Hundreds of Musicians Protest Outside Parliament as their Future is Discussed in House of Commons

To put further pressure on the Government for answers, a 400-strong ensemble of freelance musicians played outside the Parliament, to highlight the disaster and sheer chaos the current pandemic has had on the music industry.

In an unimaginably moving moment, the protestors played just 90 seconds, or 20%, of Holst’s Mars – a particularly sombre piece about the Bringer of War – which reflected the fact that eligible freelancers can only claim a maximum of 20% of their income from the Government.

Then, just like that, they held an unnerving 2-minute silence to reflect their annoyance, determination, viability and visibility to safely get back to work.

This is not just about saying we want hand-outs. it’s about everybody talking and finding a way out of this that is safe, but that looks to preserve music [and] performance long-term.”

Nicola Bendetti, award-winning musician, composer and attendee of protest

Shortly after the protest on Tuesday today, a debate on the fate of the live events industry took place in the House of Commons.

The session briefed concerns of music venue permanent closures as well as the economic state of the industry as a whole. One particular MP led the way in it all, “continue funding jobs” and stressed the importance of venues needing “clear signposting as to when they will be able to open.”

Conservative MPs Aiken and Watling offered plans in place to a three-year extension on the reduced VAT rate on tickets, to offering a government-backed voucher scheme to encourage audiences to return to the theatre.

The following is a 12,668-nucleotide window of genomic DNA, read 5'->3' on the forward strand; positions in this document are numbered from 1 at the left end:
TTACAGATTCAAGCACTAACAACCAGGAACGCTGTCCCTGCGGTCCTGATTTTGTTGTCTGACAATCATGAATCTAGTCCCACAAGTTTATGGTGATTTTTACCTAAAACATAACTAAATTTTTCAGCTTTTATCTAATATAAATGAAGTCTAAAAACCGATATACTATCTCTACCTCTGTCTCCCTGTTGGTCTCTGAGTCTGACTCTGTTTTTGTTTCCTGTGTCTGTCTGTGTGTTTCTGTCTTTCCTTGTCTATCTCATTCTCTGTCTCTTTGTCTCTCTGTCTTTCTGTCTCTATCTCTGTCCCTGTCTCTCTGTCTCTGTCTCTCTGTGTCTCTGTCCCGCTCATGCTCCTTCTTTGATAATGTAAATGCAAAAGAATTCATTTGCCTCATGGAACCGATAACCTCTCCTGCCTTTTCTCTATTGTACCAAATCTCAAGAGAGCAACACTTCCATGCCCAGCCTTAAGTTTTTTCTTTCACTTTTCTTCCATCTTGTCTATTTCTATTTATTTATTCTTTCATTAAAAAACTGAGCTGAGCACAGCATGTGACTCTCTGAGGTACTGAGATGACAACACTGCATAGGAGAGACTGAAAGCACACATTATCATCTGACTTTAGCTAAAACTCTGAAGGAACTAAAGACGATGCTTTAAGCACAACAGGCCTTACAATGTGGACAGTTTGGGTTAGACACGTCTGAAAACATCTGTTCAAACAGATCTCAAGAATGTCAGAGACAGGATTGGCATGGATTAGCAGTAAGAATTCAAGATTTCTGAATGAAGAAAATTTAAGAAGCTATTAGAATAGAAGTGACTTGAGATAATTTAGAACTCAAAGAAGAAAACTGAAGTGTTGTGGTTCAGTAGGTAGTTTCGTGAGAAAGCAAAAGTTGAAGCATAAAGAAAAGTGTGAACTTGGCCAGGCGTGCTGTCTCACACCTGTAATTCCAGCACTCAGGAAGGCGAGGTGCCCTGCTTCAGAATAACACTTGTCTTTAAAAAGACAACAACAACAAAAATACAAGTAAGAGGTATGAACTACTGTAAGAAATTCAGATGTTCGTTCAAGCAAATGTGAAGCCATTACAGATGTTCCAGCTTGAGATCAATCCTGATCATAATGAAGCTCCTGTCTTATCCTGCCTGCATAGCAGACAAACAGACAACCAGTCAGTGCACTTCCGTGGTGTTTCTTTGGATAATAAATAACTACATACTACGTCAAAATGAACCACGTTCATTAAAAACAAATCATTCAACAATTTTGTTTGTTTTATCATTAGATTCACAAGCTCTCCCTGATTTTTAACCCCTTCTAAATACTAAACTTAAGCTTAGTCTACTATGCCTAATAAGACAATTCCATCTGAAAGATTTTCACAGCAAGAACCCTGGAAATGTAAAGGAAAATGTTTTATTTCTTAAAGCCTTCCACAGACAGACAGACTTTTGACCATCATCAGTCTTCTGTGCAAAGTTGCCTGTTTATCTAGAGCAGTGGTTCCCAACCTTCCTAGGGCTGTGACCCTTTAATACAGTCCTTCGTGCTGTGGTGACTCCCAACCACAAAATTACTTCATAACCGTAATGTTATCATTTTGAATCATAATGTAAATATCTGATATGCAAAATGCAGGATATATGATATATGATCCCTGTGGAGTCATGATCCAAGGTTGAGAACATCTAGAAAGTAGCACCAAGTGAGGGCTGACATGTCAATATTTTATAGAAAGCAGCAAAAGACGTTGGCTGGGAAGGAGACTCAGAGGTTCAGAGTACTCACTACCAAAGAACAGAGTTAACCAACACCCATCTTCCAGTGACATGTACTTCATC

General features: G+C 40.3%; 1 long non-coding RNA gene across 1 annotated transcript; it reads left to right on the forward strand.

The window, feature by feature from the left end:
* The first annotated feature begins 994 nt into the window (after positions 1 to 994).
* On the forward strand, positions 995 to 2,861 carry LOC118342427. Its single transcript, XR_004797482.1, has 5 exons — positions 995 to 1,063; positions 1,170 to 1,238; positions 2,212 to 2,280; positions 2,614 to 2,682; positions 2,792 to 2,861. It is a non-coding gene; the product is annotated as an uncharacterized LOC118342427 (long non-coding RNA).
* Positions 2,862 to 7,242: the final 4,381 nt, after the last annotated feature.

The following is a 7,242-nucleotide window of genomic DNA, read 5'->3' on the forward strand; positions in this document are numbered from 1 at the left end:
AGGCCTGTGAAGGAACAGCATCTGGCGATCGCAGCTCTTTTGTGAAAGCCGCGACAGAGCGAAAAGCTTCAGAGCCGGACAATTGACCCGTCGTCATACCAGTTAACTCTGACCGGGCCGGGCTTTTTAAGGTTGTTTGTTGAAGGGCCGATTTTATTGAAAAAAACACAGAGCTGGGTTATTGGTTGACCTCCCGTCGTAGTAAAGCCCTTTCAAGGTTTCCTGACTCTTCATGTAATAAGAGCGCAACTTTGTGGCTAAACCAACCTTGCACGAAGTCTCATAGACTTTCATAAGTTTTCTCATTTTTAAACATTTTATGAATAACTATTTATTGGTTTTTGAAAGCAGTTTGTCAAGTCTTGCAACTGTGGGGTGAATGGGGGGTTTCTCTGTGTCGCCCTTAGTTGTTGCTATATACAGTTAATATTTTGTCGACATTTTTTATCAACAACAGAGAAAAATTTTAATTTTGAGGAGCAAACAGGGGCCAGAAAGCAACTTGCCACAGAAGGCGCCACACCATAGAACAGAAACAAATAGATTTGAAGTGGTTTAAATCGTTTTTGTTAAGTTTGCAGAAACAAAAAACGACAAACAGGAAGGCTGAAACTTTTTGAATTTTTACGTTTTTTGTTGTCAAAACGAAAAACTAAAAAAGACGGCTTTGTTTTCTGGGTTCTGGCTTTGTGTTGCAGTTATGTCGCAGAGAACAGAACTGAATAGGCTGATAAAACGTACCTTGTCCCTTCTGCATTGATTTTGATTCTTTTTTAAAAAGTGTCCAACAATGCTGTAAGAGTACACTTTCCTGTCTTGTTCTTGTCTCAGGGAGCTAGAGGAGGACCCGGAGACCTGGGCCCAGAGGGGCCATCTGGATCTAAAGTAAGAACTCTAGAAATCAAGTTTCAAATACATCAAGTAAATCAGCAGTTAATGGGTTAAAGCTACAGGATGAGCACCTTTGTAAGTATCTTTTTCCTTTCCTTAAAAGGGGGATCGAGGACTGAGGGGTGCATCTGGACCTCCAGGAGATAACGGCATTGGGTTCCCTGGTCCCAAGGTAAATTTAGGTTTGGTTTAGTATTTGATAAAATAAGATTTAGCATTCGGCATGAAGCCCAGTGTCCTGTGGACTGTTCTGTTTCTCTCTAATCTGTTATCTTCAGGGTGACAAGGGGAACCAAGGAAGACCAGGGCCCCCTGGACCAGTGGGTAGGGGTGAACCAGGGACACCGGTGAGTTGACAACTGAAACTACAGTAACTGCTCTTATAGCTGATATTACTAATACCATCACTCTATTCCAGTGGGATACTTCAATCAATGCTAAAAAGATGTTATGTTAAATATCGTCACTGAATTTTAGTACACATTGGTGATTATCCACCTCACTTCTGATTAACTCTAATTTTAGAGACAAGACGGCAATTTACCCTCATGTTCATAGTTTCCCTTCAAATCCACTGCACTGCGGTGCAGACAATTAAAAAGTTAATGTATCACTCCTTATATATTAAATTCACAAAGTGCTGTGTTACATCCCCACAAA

There was not a majority of discussion reported within the House, but the issues that the industry is facing was raised as an overall concern. Time will tell, if there will be further plans in place for those self-employed who have been out of work for almost a year and even if these alleged plans in place will ever be actioned for theatres.

First the protest in Manchester back in the Summer, and now this one outside Parliament itself. We’re getting closer and closer to them physically but how closer are we getting them actually listening to us? How many protests will it take for the Government to actually stand up and listen to our frustrations?

Of course, frustrations were escalated with Sunak’s recent opinions on artists ditching their jobs for new ventures.

This is a reason for why the government should support the arts, it’s times like these when art is all we have as a healthy means of escapism. So, No I’m not getting another f*cking job, and no other working artist should. When this is over, they’ll be gagging for our tax money.”

Sam Fender, via Twitter

Absolutely no training or qualification is needed to become an MP. It is a profession of amateurs. No wonder @RishiSunak can so shamelessly suggest musicians, dancers, actors etc, most of whom have spent decades developing skills, should ditch entire careers and retrain.

David Benedict, via Twitter

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